True story: When I read Drew’s less than stellar review of An Education — the Nick Hornby scripted coming-of-age drama — a few months back, I thought: What the fuck? Is Drew riding the crack-horse? There’s no way a Nick Hornby scripted movie featuring Peter Sarsgaard and an apparently immense performance from Carey Mulligan couldn’t be anything less than exceptional. I thought, “Drew’s new; what the fuck does he know? No goddamn film studies PhD candidate is gonna tell me that An Education isn’t one of the best goddamn movies of the year.”
And then I saw it. And I more or less agreed with everything Drew wrote. It’s an exceptionally well acted movie; the direction is good; and even the script is better than average. It’s the source material — and thus the story — that lacks. It’s just not that compelling. Kind of empty and aimless, and builds toward a unsatisfying payoff.
No matter: The film’s director, Lone Scherfig, did a fantastic job with what she had to work with, and helped to direct Carey Mulligan into an all but certain Oscar nomination. Now, the British director is putting together her next project, a movie called One Day. It’s a romantic comedy, which is usually a genre you don’t necessarily want to be associated with if you want to be a respected director, but this one does come from Focus Features, which is a little bit indie, and it’s based on a novel by British author David Nicholls, and we all know that British authors are highfalutin and of the highest esteem, so clearly it’s going to be a thinking man’s romantic comedy. Right?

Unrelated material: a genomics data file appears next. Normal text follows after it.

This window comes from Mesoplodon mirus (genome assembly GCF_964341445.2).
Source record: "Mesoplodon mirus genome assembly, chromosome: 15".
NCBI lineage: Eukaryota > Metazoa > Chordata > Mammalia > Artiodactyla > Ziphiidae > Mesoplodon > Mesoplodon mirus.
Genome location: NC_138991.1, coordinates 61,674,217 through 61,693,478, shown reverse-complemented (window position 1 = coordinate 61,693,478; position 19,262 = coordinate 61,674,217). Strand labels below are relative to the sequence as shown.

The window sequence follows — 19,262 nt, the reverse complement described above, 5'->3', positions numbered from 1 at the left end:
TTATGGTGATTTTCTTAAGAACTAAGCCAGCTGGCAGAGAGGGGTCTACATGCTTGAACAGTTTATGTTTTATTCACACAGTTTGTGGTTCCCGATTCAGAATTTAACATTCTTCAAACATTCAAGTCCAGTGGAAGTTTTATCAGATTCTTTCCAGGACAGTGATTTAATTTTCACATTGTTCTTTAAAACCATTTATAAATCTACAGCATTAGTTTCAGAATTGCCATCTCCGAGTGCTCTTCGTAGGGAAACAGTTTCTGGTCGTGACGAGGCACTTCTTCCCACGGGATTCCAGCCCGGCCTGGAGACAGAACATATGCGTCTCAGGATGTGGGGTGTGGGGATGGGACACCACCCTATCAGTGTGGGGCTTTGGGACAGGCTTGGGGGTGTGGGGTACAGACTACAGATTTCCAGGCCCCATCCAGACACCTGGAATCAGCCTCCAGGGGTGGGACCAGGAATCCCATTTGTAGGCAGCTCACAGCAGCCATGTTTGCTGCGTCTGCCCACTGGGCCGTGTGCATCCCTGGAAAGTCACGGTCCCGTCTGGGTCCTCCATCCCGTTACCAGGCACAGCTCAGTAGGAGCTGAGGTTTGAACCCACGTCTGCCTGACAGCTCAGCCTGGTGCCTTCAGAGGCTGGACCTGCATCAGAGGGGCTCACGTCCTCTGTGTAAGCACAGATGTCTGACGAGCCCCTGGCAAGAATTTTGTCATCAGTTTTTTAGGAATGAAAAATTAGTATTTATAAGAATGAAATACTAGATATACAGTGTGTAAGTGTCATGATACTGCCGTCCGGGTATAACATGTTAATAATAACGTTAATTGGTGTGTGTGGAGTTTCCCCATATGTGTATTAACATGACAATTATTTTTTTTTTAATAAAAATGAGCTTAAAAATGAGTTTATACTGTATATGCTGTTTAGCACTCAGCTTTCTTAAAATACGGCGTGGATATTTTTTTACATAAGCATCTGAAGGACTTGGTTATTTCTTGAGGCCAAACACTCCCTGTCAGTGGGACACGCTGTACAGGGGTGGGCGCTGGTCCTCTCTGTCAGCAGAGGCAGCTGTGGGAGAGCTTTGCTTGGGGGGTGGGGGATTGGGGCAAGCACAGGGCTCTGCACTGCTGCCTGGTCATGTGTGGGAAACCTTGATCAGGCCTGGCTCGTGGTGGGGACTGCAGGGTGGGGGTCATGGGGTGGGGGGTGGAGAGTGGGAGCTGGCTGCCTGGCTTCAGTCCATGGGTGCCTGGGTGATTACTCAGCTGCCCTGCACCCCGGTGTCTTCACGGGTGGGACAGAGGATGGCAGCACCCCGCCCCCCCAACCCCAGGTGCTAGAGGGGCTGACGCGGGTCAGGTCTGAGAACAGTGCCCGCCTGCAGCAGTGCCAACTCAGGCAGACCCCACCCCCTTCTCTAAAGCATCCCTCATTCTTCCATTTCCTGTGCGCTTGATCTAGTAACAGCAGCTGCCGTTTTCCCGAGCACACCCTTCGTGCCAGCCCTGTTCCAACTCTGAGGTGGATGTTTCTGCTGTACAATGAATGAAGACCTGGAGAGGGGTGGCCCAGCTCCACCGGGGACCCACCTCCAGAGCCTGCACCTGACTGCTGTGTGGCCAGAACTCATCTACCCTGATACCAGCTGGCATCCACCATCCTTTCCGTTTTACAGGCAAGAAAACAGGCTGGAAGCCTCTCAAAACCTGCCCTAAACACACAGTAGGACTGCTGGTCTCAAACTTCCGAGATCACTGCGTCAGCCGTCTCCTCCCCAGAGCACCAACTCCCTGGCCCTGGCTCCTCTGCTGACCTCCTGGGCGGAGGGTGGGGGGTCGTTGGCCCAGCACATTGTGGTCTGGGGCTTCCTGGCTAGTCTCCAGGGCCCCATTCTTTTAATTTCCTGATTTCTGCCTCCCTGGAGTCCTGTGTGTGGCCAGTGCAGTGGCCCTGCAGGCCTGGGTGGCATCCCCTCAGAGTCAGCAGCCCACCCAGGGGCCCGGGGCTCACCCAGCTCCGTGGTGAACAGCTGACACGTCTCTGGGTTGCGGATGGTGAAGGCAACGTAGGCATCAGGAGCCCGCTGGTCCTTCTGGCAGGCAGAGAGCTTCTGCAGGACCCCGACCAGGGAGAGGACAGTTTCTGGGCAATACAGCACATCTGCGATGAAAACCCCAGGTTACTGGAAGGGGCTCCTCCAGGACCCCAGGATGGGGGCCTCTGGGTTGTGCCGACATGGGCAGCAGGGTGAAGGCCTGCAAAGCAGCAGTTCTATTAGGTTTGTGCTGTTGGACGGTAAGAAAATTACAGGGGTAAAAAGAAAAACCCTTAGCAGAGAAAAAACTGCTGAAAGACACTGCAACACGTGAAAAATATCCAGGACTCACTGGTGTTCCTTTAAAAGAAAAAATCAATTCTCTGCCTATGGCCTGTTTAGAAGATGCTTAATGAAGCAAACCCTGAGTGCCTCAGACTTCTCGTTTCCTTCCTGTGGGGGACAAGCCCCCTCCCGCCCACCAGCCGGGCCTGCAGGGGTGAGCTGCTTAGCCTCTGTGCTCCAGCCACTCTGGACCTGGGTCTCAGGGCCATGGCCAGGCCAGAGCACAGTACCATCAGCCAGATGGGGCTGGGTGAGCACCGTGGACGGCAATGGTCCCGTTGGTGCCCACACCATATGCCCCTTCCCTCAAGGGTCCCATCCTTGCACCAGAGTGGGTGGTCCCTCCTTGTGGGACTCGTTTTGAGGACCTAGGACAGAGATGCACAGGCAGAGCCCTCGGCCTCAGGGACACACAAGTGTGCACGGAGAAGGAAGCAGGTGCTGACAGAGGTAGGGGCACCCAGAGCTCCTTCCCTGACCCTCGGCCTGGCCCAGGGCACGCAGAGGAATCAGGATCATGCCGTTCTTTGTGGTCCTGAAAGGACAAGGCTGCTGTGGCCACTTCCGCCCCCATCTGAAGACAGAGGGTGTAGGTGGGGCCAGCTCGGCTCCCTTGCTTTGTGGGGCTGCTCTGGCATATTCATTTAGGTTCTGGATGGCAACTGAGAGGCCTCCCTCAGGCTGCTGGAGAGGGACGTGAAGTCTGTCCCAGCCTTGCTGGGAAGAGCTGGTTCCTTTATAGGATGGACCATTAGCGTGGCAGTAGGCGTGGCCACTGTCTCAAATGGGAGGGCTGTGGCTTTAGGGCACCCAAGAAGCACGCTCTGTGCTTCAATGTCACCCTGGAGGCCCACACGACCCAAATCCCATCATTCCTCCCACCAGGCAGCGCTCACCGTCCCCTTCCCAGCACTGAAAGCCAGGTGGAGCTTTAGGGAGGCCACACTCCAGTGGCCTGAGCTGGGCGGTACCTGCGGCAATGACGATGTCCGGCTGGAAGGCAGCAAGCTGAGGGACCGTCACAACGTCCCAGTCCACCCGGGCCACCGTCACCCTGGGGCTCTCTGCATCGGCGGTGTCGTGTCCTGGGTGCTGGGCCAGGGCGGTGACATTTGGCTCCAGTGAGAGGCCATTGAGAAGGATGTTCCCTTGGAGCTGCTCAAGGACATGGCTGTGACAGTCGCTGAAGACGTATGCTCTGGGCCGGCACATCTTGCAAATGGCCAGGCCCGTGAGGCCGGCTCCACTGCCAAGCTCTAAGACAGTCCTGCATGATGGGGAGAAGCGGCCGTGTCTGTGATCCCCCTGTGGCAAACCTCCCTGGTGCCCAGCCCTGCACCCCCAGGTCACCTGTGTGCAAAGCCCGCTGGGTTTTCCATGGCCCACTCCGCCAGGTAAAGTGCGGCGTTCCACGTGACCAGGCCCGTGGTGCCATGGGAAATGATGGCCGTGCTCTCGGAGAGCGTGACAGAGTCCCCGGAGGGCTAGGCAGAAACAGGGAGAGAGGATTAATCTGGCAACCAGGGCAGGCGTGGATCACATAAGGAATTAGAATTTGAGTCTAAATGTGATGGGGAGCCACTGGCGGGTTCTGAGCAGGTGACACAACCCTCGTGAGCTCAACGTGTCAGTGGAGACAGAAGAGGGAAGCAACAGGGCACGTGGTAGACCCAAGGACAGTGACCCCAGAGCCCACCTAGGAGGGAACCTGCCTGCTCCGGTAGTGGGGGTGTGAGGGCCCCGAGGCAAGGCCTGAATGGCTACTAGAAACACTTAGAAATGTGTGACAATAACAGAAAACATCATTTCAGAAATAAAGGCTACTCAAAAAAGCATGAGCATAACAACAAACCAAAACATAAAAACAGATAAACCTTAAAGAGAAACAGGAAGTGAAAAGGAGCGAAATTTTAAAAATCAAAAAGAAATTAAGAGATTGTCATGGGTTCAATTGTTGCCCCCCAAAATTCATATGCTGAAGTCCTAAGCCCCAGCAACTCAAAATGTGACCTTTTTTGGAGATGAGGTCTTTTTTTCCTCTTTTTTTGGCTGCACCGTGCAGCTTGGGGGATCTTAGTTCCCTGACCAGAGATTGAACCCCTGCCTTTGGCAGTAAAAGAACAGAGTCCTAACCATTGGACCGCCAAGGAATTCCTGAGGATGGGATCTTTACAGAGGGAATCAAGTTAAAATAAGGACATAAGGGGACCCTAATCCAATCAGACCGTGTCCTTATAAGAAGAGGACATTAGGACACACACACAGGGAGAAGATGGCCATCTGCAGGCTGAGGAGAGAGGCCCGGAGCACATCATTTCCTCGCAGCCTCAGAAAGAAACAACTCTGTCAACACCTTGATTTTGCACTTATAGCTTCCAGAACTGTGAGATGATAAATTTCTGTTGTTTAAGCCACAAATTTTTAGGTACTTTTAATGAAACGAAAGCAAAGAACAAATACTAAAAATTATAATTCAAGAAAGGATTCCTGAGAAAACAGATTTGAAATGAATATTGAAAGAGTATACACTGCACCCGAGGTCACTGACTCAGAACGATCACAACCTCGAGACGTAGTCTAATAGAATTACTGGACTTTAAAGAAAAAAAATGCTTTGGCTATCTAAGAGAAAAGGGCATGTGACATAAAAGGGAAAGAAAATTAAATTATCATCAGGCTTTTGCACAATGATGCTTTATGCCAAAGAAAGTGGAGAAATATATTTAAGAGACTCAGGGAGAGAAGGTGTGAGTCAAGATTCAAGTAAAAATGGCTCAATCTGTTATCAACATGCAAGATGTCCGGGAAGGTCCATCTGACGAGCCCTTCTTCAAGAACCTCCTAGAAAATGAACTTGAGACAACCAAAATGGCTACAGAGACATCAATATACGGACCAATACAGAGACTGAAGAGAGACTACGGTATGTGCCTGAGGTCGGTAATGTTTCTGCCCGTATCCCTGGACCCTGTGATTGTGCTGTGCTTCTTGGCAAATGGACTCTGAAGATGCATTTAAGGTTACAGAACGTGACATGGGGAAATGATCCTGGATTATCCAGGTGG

“Day” revolves around Dexter and Emma, who meet for the first time during their graduation in 1988 and proceed to meet one day a year for the next 20 years. In “When Harry Met Sally …” fashion, the story tracks their lives and loves until they realize they were meant for each other.
I’m probably just reading that wrong, or I’m on the crazy pills, but I swear that logline sounds, more or less, like a traditional high-concept romantic comedy. And surely a woman with a name like Lone wouldn’t make a traditional romantic comedy, would she? Lone? Dexter? Emma?
No worries. Here’s a blurb from the review of the book, from The Times Online, a very respected newspaper, which I know, because it’s British, and everything British is well respected. After all, they eat chips over there; we eat freedom fries.
You’re not convinced, are you? You’re thinking, “I don’t need to read that, I’ve seen When Harry Met Sally”, or, “That sounds saccharine beyond belief”. Or, if your bent is more literary, you’re imagining walking past racks of One Day in Asda or Tesco, glowing with pride because you never read novels like that, “commercial” romantic comedies with cartoons and squiggly writing on the cover. Well, be convinced: One Day is a wonderful, wonderful book: wise, funny, perceptive, compassionate, and often unbearably sad. It’s also, with its subtly political focus on changing habits and mores, the best British social novel since Jonathan Coe’s What a Carve Up!
Fine. I’m sold.